Seeking to be transformed into the image of Jesus

Posture, Pondering and Prayer

If you walk into a classroom and find the students sitting up straight or even leaning a bit forward on their desk, what would you assume? Most likely you would think they are being attentive and are interested in the lesson. Walk into the same class room and observe the same students hunched over or with their chins in their hands and you would think they look bored. One’s posture can tell a lot about what is going on inside. Researchers suggest open posture involves keeping the trunk of the body open and exposed and suggests friendliness, openness and willingness. Closed posture keeps the trunk of the body obscured or hidden often by hunching forward and keeping the arms and legs crossed. This type of posture can indicate of hostility, unfriendliness, and anxiety.

Physical posture often gives an idea of what is going on inside – what a person is thinking or feeling. In prayer this can be true as well. We might lift our hands in praise and fall to the ground prostate in anguish as we seek God, for example. In the Bible, we find a number of postures written about for when we come before God:

More important than our physical posture is the posture of our heart. When our hearts are attentive to see God around us and give him our undivided, undistracted attention, we can hear what he has to say to us in a given moment (see “Daddy! Pay Attention!” for more). We should have a heart posture of submission or surrender; of gratitude and appreciation; of obedience. One heart posture we might not normally think of as prayer has been on my mind recently, pondering prayer.

The English word “ponder” comes from the Latin word pondus (meaning pound) which becomes ponderer in its verb form which gives way to our English meaning “appraise or judge the worth of”. It is a reflective rather than analytical way of thinking. We have an idea we chew on; we look at from different perspectives. It is a slow process. We let the thought bounce around carefully in our minds.

Pondering is not prayer in and of itself. But, writes David G. Benner, “Pondering becomes prayer when reflection arises in a mind that is open to God” (Opening to God: Lectio Divina and Life as Prayer, p. 88). He suggests several Psalms as examples of pondering prayer:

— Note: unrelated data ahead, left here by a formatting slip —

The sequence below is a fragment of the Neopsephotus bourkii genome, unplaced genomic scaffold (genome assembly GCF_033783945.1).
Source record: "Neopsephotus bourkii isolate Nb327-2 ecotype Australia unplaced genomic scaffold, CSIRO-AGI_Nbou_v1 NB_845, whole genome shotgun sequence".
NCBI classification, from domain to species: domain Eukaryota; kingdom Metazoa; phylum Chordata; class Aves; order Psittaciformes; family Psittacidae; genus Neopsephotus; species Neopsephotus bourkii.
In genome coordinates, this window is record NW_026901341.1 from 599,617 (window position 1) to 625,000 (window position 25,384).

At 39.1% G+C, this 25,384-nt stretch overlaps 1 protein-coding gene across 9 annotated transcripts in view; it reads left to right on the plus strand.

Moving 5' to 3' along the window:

• Psalm 14 – David reflects on issues that trouble him deeply, questions without answers, and as he gives them space for thought he offers them to God.
  • Psalm 15 – David wonders who can live in God’s tent or on his holy mountain and then prayerfully thinks through the one who can do this.
  • Psalm 19 – David ponders the splendor of God’s creation.
  • Psalm 49 – The psalmist considers life’s troubles and the uselessness of riches.
  • Psalm 90 – Moses considers the human condition.

Benner writes (about his own book but it applies to this blog too), “This present moment as you read this page can be a prayer if it involves trusting openness before God. If it does, your reading is an opportunity to meet God” (p. 90). You see, the posture of our heart – am I open to God in this moment or just doing my thing – can make this activity prayer…for you, as you read; for me, as I type and as I read his chapter. While reading I was open to what God had for me in the pages – was it a truth I should pursue? a challenge to overcome? a false idea to be aware of? And long after I read, I was still pondering the words…how could I apply them in my life? What might God be inviting me to that I could connect more deeply with Him?

Benner suggests different ways pondering can become prayer. For example, our study of the Bible can become an act of prayer. He calls this “discursive meditation” where we “think about the passage, viewing it from many angles. We might first attempt to understand who wrote it and why. We might also try to understand who the intended audience was and what the purpose was for the writing. Once again, this sort of study is not automatically prayer because we can study Scriptures without openness of spirit” (p. 91). It is when we take a posture of openness and reflectively consider the passage before us that it becomes pondering prayer. Often a thought in Scripture will stick with me throughout the day. When I ponder it, wondering what about it God wants me to notice or practice or whatever, it becomes not just pondering but pondering prayer.